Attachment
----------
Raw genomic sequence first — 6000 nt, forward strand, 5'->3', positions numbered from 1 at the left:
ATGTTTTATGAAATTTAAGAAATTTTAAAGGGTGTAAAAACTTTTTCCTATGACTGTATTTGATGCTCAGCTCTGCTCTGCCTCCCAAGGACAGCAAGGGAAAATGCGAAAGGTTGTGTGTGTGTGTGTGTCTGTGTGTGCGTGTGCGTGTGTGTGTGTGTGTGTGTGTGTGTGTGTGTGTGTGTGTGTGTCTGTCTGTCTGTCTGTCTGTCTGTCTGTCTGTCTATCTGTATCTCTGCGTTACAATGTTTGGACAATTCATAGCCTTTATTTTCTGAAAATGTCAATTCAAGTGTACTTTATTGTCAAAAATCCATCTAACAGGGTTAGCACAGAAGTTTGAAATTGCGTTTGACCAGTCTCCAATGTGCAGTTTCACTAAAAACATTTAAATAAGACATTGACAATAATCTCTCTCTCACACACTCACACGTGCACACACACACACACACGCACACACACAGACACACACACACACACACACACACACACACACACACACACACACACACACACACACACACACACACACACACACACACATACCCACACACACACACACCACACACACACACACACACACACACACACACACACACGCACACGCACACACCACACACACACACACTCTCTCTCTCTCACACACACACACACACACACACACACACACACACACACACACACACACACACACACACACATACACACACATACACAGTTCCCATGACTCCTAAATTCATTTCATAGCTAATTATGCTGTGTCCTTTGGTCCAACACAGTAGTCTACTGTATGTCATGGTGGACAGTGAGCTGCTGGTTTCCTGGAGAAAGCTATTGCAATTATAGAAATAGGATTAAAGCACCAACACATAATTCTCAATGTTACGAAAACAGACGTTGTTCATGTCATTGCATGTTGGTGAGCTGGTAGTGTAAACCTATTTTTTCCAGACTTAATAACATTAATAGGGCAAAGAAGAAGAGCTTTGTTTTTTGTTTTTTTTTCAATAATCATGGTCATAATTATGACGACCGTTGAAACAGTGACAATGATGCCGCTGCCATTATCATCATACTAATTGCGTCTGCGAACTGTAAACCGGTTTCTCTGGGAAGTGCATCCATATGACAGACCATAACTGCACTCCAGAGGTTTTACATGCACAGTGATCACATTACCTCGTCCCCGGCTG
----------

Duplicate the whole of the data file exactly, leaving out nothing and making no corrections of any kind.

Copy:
Raw genomic sequence first — 6000 nt, forward strand, 5'->3', positions numbered from 1 at the left:
ATGTTTTATGAAATTTAAGAAATTTTAAAGGGTGTAAAAACTTTTTCCTATGACTGTATTTGATGCTCAGCTCTGCTCTGCCTCCCAAGGACAGCAAGGGAAAATGCGAAAGGTTGTGTGTGTGTGTGTGTCTGTGTGTGCGTGTGCGTGTGTGTGTGTGTGTGTGTGTGTGTGTGTGTGTGTGTGTGTGTCTGTCTGTCTGTCTGTCTGTCTGTCTGTCTGTCTATCTGTATCTCTGCGTTACAATGTTTGGACAATTCATAGCCTTTATTTTCTGAAAATGTCAATTCAAGTGTACTTTATTGTCAAAAATCCATCTAACAGGGTTAGCACAGAAGTTTGAAATTGCGTTTGACCAGTCTCCAATGTGCAGTTTCACTAAAAACATTTAAATAAGACATTGACAATAATCTCTCTCTCACACACTCACACGTGCACACACACACACACACGCACACACACAGACACACACACACACACACACACACACACACACACACACACACACACACACACACACACACACACACACACACACACACATACCCACACACACACACACCACACACACACACACACACACACACACACACACACACGCACACGCACACACCACACACACACACACTCTCTCTCTCTCACACACACACACACACACACACACACACACACACACACACACACACACACACACACACACATACACACACATACACAGTTCCCATGACTCCTAAATTCATTTCATAGCTAATTATGCTGTGTCCTTTGGTCCAACACAGTAGTCTACTGTATGTCATGGTGGACAGTGAGCTGCTGGTTTCCTGGAGAAAGCTATTGCAATTATAGAAATAGGATTAAAGCACCAACACATAATTCTCAATGTTACGAAAACAGACGTTGTTCATGTCATTGCATGTTGGTGAGCTGGTAGTGTAAACCTATTTTTTCCAGACTTAATAACATTAATAGGGCAAAGAAGAAGAGCTTTGTTTTTTGTTTTTTTTTCAATAATCATGGTCATAATTATGACGACCGTTGAAACAGTGACAATGATGCCGCTGCCATTATCATCATACTAATTGCGTCTGCGAACTGTAAACCGGTTTCTCTGGGAAGTGCATCCATATGACAGACCATAACTGCACTCCAGAGGTTTTACATGCACAGTGATCACATTACCTCGTCCCCGGCTG